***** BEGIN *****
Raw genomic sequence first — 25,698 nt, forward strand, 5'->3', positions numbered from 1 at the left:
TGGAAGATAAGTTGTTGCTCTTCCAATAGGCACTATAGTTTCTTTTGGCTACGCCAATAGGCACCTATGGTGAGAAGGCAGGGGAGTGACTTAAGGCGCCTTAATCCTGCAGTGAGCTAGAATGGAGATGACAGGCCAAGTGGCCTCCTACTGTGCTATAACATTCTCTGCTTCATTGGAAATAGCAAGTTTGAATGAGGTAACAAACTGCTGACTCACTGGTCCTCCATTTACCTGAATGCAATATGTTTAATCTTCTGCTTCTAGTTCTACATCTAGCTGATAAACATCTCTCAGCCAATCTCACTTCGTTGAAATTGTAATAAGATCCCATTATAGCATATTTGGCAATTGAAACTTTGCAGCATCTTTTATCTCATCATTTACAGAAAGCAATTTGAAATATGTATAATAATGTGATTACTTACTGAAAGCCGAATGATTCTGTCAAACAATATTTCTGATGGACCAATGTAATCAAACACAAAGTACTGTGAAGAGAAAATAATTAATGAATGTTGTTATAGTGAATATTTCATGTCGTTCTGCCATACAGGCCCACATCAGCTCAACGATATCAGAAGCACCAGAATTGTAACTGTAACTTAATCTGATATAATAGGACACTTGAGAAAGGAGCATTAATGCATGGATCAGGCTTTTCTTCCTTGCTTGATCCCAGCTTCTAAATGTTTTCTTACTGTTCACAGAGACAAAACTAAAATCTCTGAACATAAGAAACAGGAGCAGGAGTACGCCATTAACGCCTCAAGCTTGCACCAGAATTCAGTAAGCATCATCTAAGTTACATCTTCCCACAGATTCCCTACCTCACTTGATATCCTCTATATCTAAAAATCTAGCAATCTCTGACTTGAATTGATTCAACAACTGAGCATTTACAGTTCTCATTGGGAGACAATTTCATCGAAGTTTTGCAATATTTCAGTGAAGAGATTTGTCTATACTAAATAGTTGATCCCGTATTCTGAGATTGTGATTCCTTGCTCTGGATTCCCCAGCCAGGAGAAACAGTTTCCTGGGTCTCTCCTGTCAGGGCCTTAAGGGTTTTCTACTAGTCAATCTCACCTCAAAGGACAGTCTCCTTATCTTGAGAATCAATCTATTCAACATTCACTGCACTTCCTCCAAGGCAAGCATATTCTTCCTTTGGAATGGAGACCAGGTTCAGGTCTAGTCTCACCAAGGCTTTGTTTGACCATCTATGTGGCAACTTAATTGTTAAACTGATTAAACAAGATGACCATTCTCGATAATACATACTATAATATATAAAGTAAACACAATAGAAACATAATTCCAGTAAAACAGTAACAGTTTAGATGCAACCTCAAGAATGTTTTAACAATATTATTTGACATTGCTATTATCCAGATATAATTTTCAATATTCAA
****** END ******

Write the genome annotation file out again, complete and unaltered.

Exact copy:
Raw genomic sequence first — 25,698 nt, forward strand, 5'->3', positions numbered from 1 at the left:
TGGAAGATAAGTTGTTGCTCTTCCAATAGGCACTATAGTTTCTTTTGGCTACGCCAATAGGCACCTATGGTGAGAAGGCAGGGGAGTGACTTAAGGCGCCTTAATCCTGCAGTGAGCTAGAATGGAGATGACAGGCCAAGTGGCCTCCTACTGTGCTATAACATTCTCTGCTTCATTGGAAATAGCAAGTTTGAATGAGGTAACAAACTGCTGACTCACTGGTCCTCCATTTACCTGAATGCAATATGTTTAATCTTCTGCTTCTAGTTCTACATCTAGCTGATAAACATCTCTCAGCCAATCTCACTTCGTTGAAATTGTAATAAGATCCCATTATAGCATATTTGGCAATTGAAACTTTGCAGCATCTTTTATCTCATCATTTACAGAAAGCAATTTGAAATATGTATAATAATGTGATTACTTACTGAAAGCCGAATGATTCTGTCAAACAATATTTCTGATGGACCAATGTAATCAAACACAAAGTACTGTGAAGAGAAAATAATTAATGAATGTTGTTATAGTGAATATTTCATGTCGTTCTGCCATACAGGCCCACATCAGCTCAACGATATCAGAAGCACCAGAATTGTAACTGTAACTTAATCTGATATAATAGGACACTTGAGAAAGGAGCATTAATGCATGGATCAGGCTTTTCTTCCTTGCTTGATCCCAGCTTCTAAATGTTTTCTTACTGTTCACAGAGACAAAACTAAAATCTCTGAACATAAGAAACAGGAGCAGGAGTACGCCATTAACGCCTCAAGCTTGCACCAGAATTCAGTAAGCATCATCTAAGTTACATCTTCCCACAGATTCCCTACCTCACTTGATATCCTCTATATCTAAAAATCTAGCAATCTCTGACTTGAATTGATTCAACAACTGAGCATTTACAGTTCTCATTGGGAGACAATTTCATCGAAGTTTTGCAATATTTCAGTGAAGAGATTTGTCTATACTAAATAGTTGATCCCGTATTCTGAGATTGTGATTCCTTGCTCTGGATTCCCCAGCCAGGAGAAACAGTTTCCTGGGTCTCTCCTGTCAGGGCCTTAAGGGTTTTCTACTAGTCAATCTCACCTCAAAGGACAGTCTCCTTATCTTGAGAATCAATCTATTCAACATTCACTGCACTTCCTCCAAGGCAAGCATATTCTTCCTTTGGAATGGAGACCAGGTTCAGGTCTAGTCTCACCAAGGCTTTGTTTGACCATCTATGTGGCAACTTAATTGTTAAACTGATTAAACAAGATGACCATTCTCGATAATACATACTATAATATATAAAGTAAACACAATAGAAACATAATTCCAGTAAAACAGTAACAGTTTAGATGCAACCTCAAGAATGTTTTAACAATATTATTTGACATTGCTATTATCCAGATATAATTTTCAATATTCAA